always wanted to play, I love playing the game.

‘Where I’ve come from is massively different to where I am now. But it’s
not hurt me the route I’ve come. It’s helped to mould me into what I am
now so I’m really grateful to all the help I’ve had at every club I’ve
been at.’

On the charge: Ben Morgan against France

On the charge: Ben Morgan against France

Despite making such a dynamic impact against France, Morgan still
regards his debut against Scotland as the pinnacle so far, but
everything is happening so fast that he barely has time to take it all

He’ll try to ‘sit back and take stock’ after the championship finale
against Ireland at Twickenham, but there won’t be much time to
do so, as he will be back on duty for the Scarlets in a Welsh derby
against the Blues in Cardiff next Saturday.

Lancaster described the England head coaching role as his
‘dream job’ after recalling David Strettle on the wing in his starting
XV and Lee Mears on the bench as the replacement hooker in an otherwise
unchanged matchday 22 to take on Ireland.

It"s win or bust for Andy Robinson: Chris Foy

It's win or bust for Robinson after too much foolish talk

It will be full to the rafters at
Murrayfield on Sunday and the assembled Scottish patriots will witness
an occasion where the stakes scarcely could be higher.

The English coach of their struggling
national team has backed himself into the tightest of corners. At face
value, there is nowhere left to turn. It’s reached win-or-bust time for
Andy Robinson’s regime north of the border and that fraught scenario is

In the build-up to Scotland’s opening
RBS Six Nations fixture against England, Robinson delivered a blunt
ultimatum to his team and himself. With echoes of Clive Woodward’s
famous ‘judge me on the World Cup’ declaration during the turbulent
period prior to the 1999 tournament, his former assistant said: ‘We have
to beat England and we have to beat Wales in the game afterwards.

Nervous glances: Andy Robinson watches Scotland's defeat to Wales

Nervous glances: Andy Robinson watches Scotland's defeat to Wales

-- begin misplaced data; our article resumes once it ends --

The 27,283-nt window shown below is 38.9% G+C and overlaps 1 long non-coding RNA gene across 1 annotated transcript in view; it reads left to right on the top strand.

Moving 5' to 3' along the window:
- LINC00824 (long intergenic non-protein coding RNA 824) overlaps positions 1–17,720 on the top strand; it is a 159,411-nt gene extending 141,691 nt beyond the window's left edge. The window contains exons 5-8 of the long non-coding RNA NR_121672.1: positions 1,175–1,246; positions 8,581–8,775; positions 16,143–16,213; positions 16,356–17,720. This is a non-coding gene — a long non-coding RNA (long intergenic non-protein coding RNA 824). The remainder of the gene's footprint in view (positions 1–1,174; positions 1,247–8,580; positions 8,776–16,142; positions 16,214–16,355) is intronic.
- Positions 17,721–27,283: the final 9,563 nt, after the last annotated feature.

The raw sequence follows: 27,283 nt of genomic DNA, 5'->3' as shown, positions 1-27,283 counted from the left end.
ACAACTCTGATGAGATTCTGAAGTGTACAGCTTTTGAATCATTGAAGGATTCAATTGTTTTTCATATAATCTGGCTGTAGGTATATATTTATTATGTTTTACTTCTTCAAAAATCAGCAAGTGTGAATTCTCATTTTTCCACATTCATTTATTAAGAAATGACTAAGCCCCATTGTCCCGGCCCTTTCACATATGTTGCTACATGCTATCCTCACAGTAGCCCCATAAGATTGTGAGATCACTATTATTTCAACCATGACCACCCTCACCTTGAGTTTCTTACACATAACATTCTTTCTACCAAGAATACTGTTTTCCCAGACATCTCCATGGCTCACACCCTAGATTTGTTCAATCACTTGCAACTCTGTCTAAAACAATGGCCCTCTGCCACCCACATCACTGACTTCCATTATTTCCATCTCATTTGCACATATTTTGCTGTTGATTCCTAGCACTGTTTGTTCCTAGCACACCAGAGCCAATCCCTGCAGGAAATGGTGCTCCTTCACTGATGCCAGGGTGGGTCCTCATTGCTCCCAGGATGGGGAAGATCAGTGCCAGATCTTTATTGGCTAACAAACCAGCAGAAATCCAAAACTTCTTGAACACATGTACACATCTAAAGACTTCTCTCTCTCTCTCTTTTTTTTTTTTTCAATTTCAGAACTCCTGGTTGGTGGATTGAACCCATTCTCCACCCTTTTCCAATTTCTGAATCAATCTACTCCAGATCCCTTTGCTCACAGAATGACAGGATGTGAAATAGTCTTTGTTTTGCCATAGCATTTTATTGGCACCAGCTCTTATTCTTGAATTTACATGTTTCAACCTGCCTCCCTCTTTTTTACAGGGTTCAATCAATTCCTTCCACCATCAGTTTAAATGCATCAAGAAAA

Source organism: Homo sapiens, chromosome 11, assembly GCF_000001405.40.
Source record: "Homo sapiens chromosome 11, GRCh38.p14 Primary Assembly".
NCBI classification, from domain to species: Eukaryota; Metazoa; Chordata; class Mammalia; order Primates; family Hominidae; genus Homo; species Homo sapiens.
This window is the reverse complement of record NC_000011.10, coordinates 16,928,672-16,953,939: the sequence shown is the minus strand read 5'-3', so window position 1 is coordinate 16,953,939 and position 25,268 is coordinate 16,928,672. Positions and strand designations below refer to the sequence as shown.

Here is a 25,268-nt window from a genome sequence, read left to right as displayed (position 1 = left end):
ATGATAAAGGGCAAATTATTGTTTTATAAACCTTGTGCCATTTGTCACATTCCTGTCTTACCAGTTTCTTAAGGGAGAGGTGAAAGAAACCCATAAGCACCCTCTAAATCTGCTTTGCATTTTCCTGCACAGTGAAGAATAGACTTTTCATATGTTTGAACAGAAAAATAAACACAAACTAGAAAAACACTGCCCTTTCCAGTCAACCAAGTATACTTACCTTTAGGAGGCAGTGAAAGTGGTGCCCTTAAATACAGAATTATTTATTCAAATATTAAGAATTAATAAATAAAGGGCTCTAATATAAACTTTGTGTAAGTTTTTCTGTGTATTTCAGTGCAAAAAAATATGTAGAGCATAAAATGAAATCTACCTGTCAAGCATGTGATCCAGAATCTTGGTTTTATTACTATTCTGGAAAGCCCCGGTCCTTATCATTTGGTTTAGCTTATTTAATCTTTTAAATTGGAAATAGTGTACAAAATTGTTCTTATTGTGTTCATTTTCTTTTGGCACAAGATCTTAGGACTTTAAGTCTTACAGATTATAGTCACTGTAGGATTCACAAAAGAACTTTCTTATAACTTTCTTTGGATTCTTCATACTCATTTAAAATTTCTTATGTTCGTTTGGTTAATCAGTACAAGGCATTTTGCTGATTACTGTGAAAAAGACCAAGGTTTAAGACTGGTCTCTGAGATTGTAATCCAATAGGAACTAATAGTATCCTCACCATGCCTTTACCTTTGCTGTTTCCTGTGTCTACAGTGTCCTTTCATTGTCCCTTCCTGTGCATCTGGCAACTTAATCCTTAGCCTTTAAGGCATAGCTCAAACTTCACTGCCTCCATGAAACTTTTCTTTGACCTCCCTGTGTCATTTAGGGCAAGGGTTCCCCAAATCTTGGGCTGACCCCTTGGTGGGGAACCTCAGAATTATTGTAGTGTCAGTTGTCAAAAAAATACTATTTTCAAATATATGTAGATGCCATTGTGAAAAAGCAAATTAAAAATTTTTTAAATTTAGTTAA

‘I do not want to be Scotland coach
if we lose most of our games. People have a right to expect better. We
have to start winning now and we cannot hide any more. Maybe I am
putting pressure on the team and myself but that is good. We must win.’

More from Chris Foy…

World of Rugby: Boost for Lancaster as Mallinder snubs England role

World of Rugby: Ferris case tips rugby's credibility over the edge

World of Rugby: Saint-Andre must not shy away from being French

Chris Foy: Braveheart Shingler digs in, but IRB may deny him

Chris Foy: Cockerill is much safer than his French rivals

Chris Foy: Who should lead Lions Gatland's the mane man

Chris Foy: England coach Lancaster taking care to placate the rugby public

Chris Foy's World of Rugby: Bath running cold while Craig splashes the cash


All well and good, except that it
hasn’t happened. The game against England ended in Scottish defeat at
home, then the following match against Wales ended in Scottish defeat at
the Millennium Stadium. So the two games they had to win, according to
Robinson, his team have lost. Now, in front of their loyal but
increasingly exasperated public, Scotland have to break the cycle
against the pre-championship favourites, in their second and final home
game of this campaign.

The pivotal encounter comes against a
backdrop of turmoil, with defence coach Graham Steadman and attack
coach Gregor Townsend on their way out, and Scott Johnson — having
hurriedly left the Ospreys — due to join the management team at the end
of the season. Now the focus will be on the man in charge, on whose
watch Scotland have lost nine out of 12 Six Nations games.

If Robinson is true to his word, that he does not want to coach Scotland if they lose most of their games, then he needs a win to maintain credibility, but 12 of the last 13 encounters with France have ended in defeat. Without a shock, backs-to-the-wall victory, the visit to Rome on March 17 is looming as yet another wooden spoon decider.

All the while, rumours of Robinson’s imminent return to Bath grow louder. That prospect may soon shift from a possibility to a probability.

Premiership’s No 1 for excitement

Last weekend’s action in the Aviva Premiership provided further proof that it is surely the most competitive league in the world. All six matches were settled by single-figure margins — not great news for the heart-rate of coaches and fans, but certainly not dull.

To date this season, 63 of the 90 games played have been won by nine points or less (or drawn), which shows that the cliche about ‘no easy games’ really does apply. For the record, any carping from the Celtic countries, France or the southern hemisphere is unnecessary — this is not another blind claim that the English league is the best of all, just the hardest-fought; a significant difference.

Old friends at Twickenham

There will be a small-world feel to the two matches taking place at Twickenham on Saturday, with strong links between the England and Wales men’s and women’s teams.

In the home ranks, Manu Tuilagi starts in midfield and a fellow former pupil from John Cleveland College, Hinckley, Vicky Fleetwood, lines up at hooker in the all-conquering England women’s team.

Familiar faces: Vicky Fleetwood and Manu Tuilagi

Familiar faces: Vicky Fleetwood and Manu Tuilagi